Reynolds Presto Products Inc. v. P.R.S. Mediterranean Ltd., 2013 FCA 119

The Court of Appeal has overturned a lower court decision and struck the mark NEOWEB from the register because it is confusing with the earlier registered mark GEOWEB. The Court held that it was more likely that not that a consumer, with an imperfect recollection, who encounters NEOWEB would be confused with respect to whether the product was made by Presto or P.R.S.

The GEOWEB mark was registered by Presto in 2001 in association with a product containing polyethylene cells in a honeycomb shape that are filled with sand or soil and are used for erosion control. Presto provided P.R.S. with a licence to sell GEOWEB in approximately 20 countries, but P.R.S. had never sold the product in Canada. Once the licence agreement ended, P.R.S. commenced selling their own competing product, NEOWEB, in Canada. P.R.S. was able to register their NEOWEB mark, so Presto moved under section 57 of the Trade-marks Act to strike it from the Trade-marks Register. The court below refused to strike the mark, but the Court of Appeal disagreed, stating that the fact that “both companies are engaged in the same wares, business and trade” should have been considered and was not.

Following the framework from the Supreme Court decision in Masterpiece, the Court of Appeal found that a consumer would be confused because the marks are obviously similar (with only one letter different and with the substitution of one Greek three letter prefix for another), they rhyme, and the use of “neo” could imply it was simply a newer version of GEOWEB.

Appeal allowed, mark struck from the register.

Other Cases of Interest

Teva Canada Innovation v. Attorney General of Canada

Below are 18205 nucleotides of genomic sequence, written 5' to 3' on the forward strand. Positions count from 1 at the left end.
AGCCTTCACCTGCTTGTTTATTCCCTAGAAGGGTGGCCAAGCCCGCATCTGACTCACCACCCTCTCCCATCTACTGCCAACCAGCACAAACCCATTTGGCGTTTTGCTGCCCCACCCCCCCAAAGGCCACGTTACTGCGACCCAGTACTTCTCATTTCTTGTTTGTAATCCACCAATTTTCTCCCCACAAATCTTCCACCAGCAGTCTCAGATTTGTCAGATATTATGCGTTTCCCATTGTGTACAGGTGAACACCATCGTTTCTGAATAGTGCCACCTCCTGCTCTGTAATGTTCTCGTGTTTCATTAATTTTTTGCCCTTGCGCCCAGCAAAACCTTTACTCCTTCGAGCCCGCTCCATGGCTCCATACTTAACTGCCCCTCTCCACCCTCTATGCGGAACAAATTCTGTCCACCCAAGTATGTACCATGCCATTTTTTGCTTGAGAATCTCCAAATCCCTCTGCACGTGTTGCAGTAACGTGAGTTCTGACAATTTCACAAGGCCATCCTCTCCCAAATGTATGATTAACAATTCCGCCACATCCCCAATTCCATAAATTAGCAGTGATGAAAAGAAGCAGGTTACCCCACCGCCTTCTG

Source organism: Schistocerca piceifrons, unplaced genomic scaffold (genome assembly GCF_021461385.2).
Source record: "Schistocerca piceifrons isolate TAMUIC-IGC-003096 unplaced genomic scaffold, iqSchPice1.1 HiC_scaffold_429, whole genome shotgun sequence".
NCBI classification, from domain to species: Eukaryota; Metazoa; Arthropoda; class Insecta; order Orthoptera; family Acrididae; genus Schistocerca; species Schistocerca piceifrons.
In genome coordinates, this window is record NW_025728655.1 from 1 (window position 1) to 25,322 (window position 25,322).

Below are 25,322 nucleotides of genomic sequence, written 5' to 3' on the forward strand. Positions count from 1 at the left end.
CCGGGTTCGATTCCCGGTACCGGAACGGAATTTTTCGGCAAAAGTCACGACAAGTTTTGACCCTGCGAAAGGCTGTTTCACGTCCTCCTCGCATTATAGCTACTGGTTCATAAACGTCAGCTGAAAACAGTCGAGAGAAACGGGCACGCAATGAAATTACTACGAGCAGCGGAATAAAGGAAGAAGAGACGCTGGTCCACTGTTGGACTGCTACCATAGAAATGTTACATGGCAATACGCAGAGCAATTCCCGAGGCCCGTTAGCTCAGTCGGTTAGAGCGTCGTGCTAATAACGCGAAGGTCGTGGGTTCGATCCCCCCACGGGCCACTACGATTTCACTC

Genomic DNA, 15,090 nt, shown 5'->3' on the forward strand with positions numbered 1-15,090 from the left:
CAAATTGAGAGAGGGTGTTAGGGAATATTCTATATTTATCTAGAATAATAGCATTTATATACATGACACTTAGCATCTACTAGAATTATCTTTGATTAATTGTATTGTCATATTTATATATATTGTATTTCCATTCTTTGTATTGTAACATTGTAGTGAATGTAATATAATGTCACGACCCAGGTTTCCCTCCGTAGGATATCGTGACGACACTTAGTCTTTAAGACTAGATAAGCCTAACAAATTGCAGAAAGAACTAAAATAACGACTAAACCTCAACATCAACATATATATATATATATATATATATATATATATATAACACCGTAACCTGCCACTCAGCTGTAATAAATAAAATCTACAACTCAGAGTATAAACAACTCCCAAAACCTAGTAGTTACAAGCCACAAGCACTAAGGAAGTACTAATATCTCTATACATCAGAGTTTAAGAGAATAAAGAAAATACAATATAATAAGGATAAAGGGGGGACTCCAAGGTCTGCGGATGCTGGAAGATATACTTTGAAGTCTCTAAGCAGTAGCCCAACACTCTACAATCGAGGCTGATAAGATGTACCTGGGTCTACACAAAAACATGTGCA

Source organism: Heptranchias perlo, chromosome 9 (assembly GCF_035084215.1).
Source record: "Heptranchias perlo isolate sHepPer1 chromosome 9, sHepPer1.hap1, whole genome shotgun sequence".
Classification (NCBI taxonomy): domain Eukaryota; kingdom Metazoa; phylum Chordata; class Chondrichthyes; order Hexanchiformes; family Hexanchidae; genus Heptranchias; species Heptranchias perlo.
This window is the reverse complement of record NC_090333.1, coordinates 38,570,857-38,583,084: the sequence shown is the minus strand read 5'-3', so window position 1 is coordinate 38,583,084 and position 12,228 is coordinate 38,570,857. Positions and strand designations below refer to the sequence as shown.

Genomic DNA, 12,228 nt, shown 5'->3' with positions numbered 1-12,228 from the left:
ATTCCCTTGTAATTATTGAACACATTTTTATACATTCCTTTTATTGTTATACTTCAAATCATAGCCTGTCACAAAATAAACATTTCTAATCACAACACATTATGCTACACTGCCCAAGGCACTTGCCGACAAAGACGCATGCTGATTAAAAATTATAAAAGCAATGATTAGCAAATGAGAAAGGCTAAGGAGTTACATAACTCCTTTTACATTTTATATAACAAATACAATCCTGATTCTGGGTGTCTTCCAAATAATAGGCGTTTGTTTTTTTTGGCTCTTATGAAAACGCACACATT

The Patented Medicine Prices Review Board (the PMPRB) ordered Teva to pay the Crown approximately $2.4 million for selling its product at an excessive price between 2004 and 2010. Teva brought an application for judicial review of this decision, and the Federal Courtsent the issue back to the PMPRB for redetermination on the basis that the PMPRB did not consider all the factors in determining whether the pricing was excessive, but instead focused on only one factor, namely the Consumer Price Index (CPI). The PMPRB made a second determination that Teva was to pay approximately $2.8 million for excessive pricing. The present decision relates to a review of this second decision of the PMPRB.

The Court noted that the PMPRB set out the factors set out in section 85(1) of the Patent Act. The PMPRB determined the pricing was excessive on the basis of price increases over the years, although noted that the product was the lowest priced medicine relative to its comparators.

The Court found that the PMPRB did not fully consider the factors that favoured a finding of non-excessive pricing and focused on the CPI. The Court also found that the PMRPB erroneously interpreted section 85(1). In particular, the Court found that Parliament provided protection from excessive pricing, not from price increases, and the CPI is only one factor to consider. The Court set aside this second decision of the PMPRB and returned the issue for redetermination by a differently constituted panel.

Industry News

The PMPRB published its April 2013 newsletter.


Chantal Saunders

Beverley Moore

Adrian J. Howard


Intellectual Property